"One Person, No Vote: How Voter Suppression is Destroying Our Democracy" by Carol Anderson
When Democratic Senator Doug Jones won his election in Alabama against Roy Moore last year, many credited his victory to the large turnout among African American voters. Yet more than 100,000 Alabama voters can’t vote because they don’t have the ID required by the state. In fact, Alabama is one of the most difficult places to vote in all the land. Most of the people who are affected by strict voting regulations, in Alabama and elsewhere, are people of color.
Today, a conversation about voting. In a lot of places, and for a lot of people, registering to vote and the act of voting itself is hard. While there is consensus that Democracy is best served when most people are engaged in the Democratic process, there is much less agreement about how voting should be made both uncorrupted and easy for individual voters.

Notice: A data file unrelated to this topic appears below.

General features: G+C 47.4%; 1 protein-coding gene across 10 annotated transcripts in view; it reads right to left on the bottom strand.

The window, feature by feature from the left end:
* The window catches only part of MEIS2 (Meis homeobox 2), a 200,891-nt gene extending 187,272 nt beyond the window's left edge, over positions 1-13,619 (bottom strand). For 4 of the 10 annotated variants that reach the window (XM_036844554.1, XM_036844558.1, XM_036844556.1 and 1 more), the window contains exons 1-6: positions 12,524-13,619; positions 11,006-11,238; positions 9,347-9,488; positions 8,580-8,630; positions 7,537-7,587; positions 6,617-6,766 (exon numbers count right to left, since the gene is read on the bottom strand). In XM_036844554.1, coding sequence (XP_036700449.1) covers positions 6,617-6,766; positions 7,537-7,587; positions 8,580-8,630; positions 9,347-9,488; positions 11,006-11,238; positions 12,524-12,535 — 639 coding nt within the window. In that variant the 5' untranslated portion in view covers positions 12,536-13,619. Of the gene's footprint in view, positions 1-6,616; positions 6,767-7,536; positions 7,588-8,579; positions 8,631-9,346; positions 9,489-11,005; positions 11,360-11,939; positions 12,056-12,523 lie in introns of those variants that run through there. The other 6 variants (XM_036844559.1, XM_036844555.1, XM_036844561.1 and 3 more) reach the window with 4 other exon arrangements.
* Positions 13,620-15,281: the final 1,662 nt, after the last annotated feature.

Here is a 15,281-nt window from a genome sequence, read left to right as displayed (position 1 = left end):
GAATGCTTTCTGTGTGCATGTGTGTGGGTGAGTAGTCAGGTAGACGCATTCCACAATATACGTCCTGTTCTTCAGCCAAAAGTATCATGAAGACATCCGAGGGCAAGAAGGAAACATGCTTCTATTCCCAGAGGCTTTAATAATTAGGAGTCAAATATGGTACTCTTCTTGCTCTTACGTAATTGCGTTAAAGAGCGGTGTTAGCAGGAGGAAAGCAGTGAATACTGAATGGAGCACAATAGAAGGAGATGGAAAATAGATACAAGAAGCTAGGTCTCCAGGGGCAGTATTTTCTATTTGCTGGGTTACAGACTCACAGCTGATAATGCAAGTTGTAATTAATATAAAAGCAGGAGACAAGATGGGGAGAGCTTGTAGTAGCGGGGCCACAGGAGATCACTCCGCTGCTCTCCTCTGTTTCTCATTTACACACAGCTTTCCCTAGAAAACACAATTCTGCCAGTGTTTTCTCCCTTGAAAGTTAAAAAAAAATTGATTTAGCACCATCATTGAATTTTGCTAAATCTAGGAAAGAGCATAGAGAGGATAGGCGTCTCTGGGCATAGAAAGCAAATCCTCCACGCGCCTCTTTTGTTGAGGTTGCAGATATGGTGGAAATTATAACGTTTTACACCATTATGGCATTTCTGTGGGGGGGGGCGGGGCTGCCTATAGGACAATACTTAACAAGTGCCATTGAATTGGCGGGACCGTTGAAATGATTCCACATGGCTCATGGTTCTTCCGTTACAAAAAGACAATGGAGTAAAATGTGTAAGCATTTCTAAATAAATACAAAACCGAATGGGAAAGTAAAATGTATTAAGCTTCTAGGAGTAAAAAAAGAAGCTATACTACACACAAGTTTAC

Tom’s guest is Dr. Carol Anderson, the Charles Howard Chandler Professor of African American Studies at Emory University, and author of "White Rage: The Unspoken Truth of Our Racial Divide." Now she has turned her scholarly gaze to the often unspoken truths about voting in America. Her latest offering is called "One Person, No Vote: How Voter Suppression is Destroying Our Democracy."